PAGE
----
Chapter

The inherited microbiota of arthropods, and their importance in understanding resistance and immunity

Gregory D.D. Hurst and Alistair C. Darby

in Insect Infection and Immunity

Published in print June 2009 | ISBN: 9780199551354
Published online September 2009 | e-ISBN: 9780191720505 | DOI: http://dx.doi.org/10.1093/acprof:oso/9780199551354.003.0008
The inherited microbiota of arthropods, and their importance in understanding resistance and immunity

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This chapter begins with a brief review of the diversity of insect–symbiont interactions. It then proposes that symbionts are similar to constitutive defences: the insect always pays a metabolic cost. However, secondary symbionts can be lost easily if the selection pressure exerted by a parasitoid relaxes, for example. Aside from protection, there is another twist to the story. In most cases, these symbionts will be expressing pathogen-associated molecular patterns (PAMPs) similar to, or the same as, those of the pathogen. Moreover, the host needs to ensure that the symbionts cooperate. This establishes a very interesting perspective on the evolution of the insect's immune system: maintaining and managing symbionts could constitute a formidable selection pressure for the evolution of a policing system, such as immunity.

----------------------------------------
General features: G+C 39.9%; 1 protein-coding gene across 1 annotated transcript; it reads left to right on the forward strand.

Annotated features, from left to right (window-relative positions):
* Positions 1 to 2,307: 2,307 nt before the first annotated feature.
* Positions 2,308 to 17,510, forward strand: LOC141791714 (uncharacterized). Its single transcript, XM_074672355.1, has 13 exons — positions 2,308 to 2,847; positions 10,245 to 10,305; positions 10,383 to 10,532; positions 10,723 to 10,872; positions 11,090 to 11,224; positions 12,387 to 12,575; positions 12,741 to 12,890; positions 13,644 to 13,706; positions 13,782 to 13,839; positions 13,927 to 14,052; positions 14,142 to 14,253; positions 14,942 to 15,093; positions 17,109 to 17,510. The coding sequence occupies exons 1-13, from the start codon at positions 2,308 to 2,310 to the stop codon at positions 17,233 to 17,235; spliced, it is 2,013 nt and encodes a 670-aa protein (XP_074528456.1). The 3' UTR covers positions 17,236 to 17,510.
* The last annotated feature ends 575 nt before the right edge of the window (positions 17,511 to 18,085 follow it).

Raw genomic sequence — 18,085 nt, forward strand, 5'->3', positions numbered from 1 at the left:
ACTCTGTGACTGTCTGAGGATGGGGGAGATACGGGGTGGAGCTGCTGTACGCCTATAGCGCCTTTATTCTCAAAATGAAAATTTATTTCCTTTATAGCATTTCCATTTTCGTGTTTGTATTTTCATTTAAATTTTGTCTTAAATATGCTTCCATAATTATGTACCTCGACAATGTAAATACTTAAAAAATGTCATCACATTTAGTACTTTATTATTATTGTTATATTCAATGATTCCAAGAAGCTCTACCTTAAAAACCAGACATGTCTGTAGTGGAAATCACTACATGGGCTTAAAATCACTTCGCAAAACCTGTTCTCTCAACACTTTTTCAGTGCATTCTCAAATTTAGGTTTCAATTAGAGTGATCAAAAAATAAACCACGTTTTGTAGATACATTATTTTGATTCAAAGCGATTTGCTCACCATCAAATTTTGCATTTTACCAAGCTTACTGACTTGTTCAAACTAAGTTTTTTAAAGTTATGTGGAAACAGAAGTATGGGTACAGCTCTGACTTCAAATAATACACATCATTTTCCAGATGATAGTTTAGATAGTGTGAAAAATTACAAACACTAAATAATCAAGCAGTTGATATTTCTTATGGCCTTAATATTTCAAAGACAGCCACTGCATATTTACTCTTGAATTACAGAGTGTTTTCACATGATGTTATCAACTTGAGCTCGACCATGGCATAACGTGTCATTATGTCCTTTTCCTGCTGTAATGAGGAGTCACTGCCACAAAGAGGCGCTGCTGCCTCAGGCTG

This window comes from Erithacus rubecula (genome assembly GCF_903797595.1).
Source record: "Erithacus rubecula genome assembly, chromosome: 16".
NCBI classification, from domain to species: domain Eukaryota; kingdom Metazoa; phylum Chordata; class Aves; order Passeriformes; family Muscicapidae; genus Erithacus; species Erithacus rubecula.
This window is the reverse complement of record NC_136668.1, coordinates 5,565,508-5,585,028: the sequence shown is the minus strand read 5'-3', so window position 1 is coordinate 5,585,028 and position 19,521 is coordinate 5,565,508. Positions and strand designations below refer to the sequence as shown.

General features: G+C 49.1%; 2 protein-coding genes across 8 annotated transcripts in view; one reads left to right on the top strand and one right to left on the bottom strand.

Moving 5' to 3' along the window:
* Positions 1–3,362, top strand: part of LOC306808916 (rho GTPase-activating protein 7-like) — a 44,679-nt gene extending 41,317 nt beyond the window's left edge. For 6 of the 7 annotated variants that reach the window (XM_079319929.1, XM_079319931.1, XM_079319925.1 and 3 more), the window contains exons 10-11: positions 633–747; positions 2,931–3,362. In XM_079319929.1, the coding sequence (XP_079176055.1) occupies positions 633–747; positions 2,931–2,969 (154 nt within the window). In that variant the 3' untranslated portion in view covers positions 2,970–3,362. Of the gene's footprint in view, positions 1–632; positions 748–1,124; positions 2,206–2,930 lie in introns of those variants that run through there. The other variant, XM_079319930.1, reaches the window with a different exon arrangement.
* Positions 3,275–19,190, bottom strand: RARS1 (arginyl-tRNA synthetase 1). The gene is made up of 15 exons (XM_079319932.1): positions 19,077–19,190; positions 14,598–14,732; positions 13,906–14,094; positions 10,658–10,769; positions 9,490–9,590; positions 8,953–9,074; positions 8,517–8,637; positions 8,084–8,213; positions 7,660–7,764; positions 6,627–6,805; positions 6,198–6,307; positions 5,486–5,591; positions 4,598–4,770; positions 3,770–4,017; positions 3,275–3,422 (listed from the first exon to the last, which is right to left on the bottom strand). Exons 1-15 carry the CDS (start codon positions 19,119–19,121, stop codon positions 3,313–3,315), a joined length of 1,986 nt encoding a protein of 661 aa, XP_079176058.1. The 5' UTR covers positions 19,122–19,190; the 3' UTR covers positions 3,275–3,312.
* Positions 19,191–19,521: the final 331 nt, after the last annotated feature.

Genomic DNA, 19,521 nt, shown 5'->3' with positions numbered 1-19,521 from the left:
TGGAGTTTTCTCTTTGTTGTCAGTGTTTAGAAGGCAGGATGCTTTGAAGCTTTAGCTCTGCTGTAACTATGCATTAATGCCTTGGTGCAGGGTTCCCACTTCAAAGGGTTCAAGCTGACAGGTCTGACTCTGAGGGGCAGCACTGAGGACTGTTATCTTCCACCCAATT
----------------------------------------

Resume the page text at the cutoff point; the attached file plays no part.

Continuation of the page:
Keywords: insect immunity; bacterial symbionts; hosts; immune response; selection; evolution

Chapter.  11466 words. 

Subjects: Evolutionary Biology

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